It’s game on for roomies Brandon Cobb and Shane LeHew, who’ve found friendship in fishing and online gaming. Both are pleased after hitting the reset button to fish B.A.S.S., and they’ve found some Llama loot.
“When I sat down and decided to fish the Elite Series, I was looking at the year,” Cobb, 29, of Greenwood, S.C., said. “Hartwell, I think I could do well (He won). Then just looking at the tournaments, I think, ‘It’s a good year to make the Classic. I think I can do well in points.’ It’s exceeded expectations is the best way to put it.”
With his big Texas Fest win in May, Cobb has two titles within a month’s time. With two more top 20 finishes, he has already earned $247,500 in five Elite events, not including a Toyota Tundra truck for big bass on Lake Fork. That win also qualified him for the 2020 Classic, where he will be awarded a Century Belt for topping 100 pounds.
If not for a clunking 61st at Winyah Bay, he might be leading the Toyota Angler of the Year standings. He stands seventh with 408 points, 24 back of the lead. Cobb’s running mate, LeHew, is 9 points behind him in eighth. LeHew, 30, of Catawba, N.C., has put himself in great position to qualify for the Classic via a consistent route. His best finish was fifth at Hartwell, his worst 37th at Lanier, and the rest were in the low 20s.
“I’m really happy so far with how the year is going,” LeHew said. “I think it was a good switch for us, coming over here. It’s been great so far.
“The Classic is the goal. It’s not something I think about right now. If it happens, it happens.”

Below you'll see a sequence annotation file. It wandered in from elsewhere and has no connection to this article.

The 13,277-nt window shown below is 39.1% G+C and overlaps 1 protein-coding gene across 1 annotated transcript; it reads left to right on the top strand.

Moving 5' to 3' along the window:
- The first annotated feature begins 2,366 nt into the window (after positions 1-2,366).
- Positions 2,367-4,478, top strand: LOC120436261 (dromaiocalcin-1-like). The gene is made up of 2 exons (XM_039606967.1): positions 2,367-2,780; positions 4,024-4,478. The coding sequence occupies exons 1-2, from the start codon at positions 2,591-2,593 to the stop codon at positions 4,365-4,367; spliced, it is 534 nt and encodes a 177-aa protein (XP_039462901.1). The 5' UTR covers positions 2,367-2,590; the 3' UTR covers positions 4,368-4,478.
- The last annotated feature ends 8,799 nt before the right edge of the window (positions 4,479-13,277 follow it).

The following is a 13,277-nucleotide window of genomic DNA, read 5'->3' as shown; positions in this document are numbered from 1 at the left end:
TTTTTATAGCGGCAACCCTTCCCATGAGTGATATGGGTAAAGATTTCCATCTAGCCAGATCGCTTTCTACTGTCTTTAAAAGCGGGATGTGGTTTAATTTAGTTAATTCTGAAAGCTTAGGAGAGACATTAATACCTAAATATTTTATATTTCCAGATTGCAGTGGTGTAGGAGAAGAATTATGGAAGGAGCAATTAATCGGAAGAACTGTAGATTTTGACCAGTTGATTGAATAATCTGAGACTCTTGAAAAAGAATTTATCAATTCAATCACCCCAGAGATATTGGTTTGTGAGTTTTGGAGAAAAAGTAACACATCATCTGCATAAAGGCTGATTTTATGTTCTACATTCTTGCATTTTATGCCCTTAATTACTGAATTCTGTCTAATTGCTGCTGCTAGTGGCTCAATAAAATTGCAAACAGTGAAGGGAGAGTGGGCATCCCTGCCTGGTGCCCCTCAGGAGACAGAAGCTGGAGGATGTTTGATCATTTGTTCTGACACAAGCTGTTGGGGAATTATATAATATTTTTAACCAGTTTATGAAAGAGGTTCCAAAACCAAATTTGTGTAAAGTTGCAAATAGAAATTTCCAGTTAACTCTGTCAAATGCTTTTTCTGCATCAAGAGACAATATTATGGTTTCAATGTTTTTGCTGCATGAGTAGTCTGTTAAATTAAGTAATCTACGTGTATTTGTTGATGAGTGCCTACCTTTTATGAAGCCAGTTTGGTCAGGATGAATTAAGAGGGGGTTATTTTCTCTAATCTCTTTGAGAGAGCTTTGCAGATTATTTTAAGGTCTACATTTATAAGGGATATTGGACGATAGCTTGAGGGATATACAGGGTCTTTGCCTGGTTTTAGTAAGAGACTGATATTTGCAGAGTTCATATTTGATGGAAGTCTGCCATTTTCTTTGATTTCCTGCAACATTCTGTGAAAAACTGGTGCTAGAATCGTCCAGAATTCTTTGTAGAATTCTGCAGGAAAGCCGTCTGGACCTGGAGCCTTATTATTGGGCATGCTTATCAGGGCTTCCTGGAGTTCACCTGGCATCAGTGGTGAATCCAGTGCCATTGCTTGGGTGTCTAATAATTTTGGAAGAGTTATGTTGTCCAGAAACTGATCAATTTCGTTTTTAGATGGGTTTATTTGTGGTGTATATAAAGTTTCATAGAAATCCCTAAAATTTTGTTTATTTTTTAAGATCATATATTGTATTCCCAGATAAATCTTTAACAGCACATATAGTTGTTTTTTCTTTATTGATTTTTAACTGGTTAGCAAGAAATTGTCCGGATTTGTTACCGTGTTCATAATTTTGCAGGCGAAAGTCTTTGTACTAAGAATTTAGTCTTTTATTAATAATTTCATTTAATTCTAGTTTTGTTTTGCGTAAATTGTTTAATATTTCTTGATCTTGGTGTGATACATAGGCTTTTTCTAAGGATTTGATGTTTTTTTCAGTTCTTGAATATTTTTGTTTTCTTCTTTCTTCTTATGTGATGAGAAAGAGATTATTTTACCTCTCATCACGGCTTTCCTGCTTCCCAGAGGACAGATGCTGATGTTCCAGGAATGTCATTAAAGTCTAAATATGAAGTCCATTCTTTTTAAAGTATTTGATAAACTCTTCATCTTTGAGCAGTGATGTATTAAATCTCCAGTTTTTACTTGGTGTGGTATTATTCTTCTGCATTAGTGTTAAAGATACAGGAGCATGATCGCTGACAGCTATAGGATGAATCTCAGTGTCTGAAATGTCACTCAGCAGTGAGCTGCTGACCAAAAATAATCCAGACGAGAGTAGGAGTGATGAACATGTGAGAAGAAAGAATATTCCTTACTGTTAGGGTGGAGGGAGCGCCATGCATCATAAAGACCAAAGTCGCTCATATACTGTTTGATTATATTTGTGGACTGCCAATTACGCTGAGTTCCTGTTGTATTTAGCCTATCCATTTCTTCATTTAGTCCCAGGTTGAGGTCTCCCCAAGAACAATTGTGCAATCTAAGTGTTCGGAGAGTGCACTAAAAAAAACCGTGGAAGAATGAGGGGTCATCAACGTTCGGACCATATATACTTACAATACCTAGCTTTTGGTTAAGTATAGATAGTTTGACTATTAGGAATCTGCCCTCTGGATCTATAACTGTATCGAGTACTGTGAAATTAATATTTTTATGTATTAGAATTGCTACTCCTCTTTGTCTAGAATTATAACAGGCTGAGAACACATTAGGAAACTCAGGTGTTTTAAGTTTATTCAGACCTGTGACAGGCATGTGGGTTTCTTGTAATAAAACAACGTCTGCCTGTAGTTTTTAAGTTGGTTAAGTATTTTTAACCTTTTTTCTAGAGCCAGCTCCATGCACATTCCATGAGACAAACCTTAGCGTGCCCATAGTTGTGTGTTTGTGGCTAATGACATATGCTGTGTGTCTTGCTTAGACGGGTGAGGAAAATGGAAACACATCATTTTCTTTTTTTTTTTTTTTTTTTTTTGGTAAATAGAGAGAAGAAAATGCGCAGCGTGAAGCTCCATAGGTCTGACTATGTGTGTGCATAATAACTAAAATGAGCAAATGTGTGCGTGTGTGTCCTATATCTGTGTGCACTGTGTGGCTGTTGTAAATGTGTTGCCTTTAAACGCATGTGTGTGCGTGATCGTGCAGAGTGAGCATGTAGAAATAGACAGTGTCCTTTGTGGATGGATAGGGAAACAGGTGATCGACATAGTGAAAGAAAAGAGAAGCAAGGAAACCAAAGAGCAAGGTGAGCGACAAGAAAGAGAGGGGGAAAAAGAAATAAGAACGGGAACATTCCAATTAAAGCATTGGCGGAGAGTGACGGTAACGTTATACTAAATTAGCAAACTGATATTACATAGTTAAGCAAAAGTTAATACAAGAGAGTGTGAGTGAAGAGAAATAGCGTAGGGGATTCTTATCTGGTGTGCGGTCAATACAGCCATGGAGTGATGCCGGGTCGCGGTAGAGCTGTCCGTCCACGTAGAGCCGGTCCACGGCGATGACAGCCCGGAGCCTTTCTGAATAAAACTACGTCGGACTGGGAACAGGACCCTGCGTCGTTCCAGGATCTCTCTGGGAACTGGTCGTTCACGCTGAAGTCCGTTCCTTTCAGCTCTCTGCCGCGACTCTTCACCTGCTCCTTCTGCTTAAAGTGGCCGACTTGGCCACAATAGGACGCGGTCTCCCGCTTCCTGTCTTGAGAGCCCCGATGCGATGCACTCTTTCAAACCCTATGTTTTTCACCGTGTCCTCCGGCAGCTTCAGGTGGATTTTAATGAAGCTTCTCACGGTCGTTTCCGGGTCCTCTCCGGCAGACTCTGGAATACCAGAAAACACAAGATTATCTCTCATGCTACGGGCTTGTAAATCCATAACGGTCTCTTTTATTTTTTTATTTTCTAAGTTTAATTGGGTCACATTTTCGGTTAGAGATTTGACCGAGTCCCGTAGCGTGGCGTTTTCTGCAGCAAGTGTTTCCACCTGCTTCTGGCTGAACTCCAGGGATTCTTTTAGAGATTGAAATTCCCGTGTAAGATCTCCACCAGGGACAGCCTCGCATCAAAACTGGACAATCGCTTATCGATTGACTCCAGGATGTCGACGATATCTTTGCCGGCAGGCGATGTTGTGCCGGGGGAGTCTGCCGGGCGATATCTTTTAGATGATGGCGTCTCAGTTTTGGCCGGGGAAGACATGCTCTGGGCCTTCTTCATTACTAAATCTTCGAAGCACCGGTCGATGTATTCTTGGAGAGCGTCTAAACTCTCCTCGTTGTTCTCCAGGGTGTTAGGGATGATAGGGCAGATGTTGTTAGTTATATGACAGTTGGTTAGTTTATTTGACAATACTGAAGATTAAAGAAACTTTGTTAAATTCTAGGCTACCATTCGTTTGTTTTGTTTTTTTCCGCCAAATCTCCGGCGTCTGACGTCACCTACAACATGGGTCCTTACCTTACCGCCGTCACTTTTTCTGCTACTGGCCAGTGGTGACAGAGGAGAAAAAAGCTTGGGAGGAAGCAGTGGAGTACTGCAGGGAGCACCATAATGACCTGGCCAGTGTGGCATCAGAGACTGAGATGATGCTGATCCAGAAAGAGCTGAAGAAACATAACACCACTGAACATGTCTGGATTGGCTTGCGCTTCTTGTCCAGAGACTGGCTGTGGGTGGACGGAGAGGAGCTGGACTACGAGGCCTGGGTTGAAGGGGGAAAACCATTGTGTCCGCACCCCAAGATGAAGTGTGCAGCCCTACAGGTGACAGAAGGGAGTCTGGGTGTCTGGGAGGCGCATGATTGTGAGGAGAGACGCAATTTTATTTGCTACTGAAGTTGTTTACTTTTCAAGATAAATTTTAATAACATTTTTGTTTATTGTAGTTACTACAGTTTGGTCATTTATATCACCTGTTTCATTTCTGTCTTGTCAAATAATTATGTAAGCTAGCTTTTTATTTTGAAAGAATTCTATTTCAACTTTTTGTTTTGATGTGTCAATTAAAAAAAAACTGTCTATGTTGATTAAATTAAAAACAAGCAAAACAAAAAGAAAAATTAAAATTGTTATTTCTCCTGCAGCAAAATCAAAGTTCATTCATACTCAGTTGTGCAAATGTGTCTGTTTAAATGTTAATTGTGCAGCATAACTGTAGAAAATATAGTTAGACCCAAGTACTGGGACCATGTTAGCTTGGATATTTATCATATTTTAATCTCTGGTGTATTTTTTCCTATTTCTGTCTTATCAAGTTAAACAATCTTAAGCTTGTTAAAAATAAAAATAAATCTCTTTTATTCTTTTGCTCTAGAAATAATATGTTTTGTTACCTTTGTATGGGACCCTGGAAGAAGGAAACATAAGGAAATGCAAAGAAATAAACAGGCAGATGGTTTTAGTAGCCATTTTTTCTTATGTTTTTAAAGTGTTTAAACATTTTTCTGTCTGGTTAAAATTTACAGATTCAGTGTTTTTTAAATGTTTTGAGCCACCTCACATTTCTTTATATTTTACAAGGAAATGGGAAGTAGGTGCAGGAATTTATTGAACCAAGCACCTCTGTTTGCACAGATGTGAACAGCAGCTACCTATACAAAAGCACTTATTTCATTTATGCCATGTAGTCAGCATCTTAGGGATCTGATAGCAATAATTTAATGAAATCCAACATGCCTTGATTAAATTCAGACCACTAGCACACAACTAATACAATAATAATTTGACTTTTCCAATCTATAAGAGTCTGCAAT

It’s a Carolina thing
Things sure are happening for the Carolinians. Part of it might be their similar thought processes in how to approach any body of water. That’s kind of how they met 6 years ago. Only living about 2 ½ hours apart, they first crossed paths on each other’s home waters of Lake Murray and Lake Norman. Friendship ensued, and they’ve been traveling together the past 5 years.
“For some reason, me and Shane fish almost identical,” Cobb said. “On the FLW Tour, we would probably run into each other three times a day in a tournament.”
“It was kind of funny,” LeHew said. “We would just keep running into each other on the lake. I’d fish the same pocket and he’d come in there. Then I’d go to the next pocket and he’d come in. I think we fish a lot of the same things, even in practice now without planning it.”
They plan some things as well. LeHew said they confer after practices, and too many times they found they had fished the same areas. They compared notes at Fork, where again they were fishing in close proximity. Cobb even told LeHew about his winning area, where he had two 8-pounders and a truck-winning 11-1 in Day 3’s monster 37-15 bag.